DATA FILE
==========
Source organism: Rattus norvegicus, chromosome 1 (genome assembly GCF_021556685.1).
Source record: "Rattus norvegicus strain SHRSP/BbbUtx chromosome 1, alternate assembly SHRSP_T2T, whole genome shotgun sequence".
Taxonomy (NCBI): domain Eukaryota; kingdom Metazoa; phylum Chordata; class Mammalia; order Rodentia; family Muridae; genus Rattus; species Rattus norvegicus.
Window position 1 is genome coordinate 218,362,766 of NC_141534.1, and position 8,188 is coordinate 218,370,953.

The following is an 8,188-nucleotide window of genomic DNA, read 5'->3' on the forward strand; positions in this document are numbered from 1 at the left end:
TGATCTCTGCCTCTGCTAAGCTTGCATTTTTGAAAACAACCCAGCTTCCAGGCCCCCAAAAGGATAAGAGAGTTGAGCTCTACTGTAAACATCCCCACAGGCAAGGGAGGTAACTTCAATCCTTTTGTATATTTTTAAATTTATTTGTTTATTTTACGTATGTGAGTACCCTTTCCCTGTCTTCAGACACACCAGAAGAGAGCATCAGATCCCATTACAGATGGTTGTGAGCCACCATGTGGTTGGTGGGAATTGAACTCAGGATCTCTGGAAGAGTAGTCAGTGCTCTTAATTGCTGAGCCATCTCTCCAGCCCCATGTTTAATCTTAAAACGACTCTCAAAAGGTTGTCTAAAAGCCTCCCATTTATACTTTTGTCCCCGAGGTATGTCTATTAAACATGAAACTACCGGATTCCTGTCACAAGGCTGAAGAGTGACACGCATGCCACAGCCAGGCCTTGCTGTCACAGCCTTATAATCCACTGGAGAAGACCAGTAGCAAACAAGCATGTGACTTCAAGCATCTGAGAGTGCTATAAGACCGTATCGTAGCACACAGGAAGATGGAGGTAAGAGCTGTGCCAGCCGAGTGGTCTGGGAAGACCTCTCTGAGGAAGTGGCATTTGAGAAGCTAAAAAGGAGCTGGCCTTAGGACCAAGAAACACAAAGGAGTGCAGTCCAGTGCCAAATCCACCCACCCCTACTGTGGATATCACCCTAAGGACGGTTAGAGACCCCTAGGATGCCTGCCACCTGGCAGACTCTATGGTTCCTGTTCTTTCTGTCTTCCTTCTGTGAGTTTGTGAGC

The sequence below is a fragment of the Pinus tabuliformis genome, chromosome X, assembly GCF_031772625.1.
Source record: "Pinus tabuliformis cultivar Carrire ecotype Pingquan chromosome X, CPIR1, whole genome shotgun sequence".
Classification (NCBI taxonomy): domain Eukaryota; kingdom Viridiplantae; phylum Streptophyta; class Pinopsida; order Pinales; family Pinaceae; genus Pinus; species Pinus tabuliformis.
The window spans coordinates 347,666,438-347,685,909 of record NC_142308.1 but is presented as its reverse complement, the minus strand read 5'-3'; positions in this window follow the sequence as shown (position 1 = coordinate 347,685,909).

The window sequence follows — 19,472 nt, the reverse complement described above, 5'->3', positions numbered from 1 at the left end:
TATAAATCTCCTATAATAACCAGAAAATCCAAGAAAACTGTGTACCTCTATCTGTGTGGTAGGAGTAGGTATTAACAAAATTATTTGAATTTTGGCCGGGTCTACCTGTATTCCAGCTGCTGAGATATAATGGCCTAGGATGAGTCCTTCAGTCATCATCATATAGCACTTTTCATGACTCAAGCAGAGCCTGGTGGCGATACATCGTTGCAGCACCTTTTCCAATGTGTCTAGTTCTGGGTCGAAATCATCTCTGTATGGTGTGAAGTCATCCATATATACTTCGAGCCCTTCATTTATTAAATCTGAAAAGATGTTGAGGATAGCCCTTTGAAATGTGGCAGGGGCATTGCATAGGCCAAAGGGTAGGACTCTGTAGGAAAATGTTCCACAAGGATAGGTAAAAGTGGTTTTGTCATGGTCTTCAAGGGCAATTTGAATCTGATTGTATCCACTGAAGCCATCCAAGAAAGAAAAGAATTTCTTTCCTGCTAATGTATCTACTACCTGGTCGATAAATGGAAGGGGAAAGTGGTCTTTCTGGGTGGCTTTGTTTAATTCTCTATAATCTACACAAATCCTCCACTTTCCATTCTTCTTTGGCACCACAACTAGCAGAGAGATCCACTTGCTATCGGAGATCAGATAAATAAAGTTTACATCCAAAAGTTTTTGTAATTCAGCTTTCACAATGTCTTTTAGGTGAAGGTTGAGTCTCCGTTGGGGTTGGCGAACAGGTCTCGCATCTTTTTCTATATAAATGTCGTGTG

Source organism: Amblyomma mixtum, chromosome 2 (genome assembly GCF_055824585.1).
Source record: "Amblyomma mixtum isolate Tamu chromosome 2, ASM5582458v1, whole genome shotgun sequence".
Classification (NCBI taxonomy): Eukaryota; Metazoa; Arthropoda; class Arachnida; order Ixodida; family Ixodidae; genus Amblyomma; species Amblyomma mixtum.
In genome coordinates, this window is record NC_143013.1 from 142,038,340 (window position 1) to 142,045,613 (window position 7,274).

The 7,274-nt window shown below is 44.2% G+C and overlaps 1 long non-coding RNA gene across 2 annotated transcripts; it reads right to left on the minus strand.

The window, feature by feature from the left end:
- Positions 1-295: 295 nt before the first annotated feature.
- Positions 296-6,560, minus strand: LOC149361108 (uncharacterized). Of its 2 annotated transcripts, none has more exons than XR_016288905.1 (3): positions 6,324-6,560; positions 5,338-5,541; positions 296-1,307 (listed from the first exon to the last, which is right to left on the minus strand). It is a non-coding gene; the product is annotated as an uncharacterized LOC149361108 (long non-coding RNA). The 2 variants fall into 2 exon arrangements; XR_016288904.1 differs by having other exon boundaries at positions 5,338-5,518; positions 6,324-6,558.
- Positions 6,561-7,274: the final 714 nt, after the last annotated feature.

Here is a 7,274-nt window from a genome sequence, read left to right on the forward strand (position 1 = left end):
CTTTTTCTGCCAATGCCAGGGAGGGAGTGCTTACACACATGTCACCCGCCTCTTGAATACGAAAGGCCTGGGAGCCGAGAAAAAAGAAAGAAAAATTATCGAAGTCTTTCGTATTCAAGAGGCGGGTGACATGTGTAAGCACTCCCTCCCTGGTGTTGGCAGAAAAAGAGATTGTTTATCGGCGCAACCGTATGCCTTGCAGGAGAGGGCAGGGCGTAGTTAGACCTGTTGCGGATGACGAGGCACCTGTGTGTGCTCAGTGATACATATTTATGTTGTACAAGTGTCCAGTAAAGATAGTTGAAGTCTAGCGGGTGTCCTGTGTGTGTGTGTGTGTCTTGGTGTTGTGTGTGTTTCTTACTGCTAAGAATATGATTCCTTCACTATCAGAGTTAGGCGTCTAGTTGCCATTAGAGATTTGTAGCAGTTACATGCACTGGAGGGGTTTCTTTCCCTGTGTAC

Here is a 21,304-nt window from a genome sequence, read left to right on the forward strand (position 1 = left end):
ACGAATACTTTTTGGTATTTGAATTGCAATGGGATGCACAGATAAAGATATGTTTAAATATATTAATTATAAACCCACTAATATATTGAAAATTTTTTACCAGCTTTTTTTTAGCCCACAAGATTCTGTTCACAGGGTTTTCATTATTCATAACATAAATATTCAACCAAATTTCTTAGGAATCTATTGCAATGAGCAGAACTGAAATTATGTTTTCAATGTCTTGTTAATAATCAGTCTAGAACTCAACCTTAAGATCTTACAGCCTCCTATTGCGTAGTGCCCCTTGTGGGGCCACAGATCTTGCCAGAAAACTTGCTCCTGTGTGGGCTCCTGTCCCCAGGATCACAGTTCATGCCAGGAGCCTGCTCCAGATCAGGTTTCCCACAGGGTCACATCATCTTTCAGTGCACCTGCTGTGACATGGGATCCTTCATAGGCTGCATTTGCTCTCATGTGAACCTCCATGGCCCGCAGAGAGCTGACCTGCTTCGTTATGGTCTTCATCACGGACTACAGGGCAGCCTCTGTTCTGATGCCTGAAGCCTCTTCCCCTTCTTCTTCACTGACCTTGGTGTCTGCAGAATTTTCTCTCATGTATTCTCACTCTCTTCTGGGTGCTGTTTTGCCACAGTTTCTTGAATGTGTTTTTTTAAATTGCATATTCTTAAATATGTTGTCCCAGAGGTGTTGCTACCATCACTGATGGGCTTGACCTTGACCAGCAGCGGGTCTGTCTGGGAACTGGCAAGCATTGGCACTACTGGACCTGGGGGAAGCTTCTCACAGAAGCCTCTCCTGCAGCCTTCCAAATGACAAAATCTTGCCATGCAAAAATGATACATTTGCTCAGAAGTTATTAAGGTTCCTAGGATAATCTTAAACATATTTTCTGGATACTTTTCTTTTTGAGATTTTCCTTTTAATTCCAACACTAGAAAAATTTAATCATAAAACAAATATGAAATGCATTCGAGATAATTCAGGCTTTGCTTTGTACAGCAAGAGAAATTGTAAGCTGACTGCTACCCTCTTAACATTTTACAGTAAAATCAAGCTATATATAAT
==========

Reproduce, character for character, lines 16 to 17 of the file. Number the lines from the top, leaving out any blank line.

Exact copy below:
In genome coordinates, this window is record NC_143013.1 from 142,038,340 (window position 1) to 142,045,613 (window position 7,274).

The 7,274-nt window shown below is 44.2% G+C and overlaps 1 long non-coding RNA gene across 2 annotated transcripts; it reads right to left on the minus strand.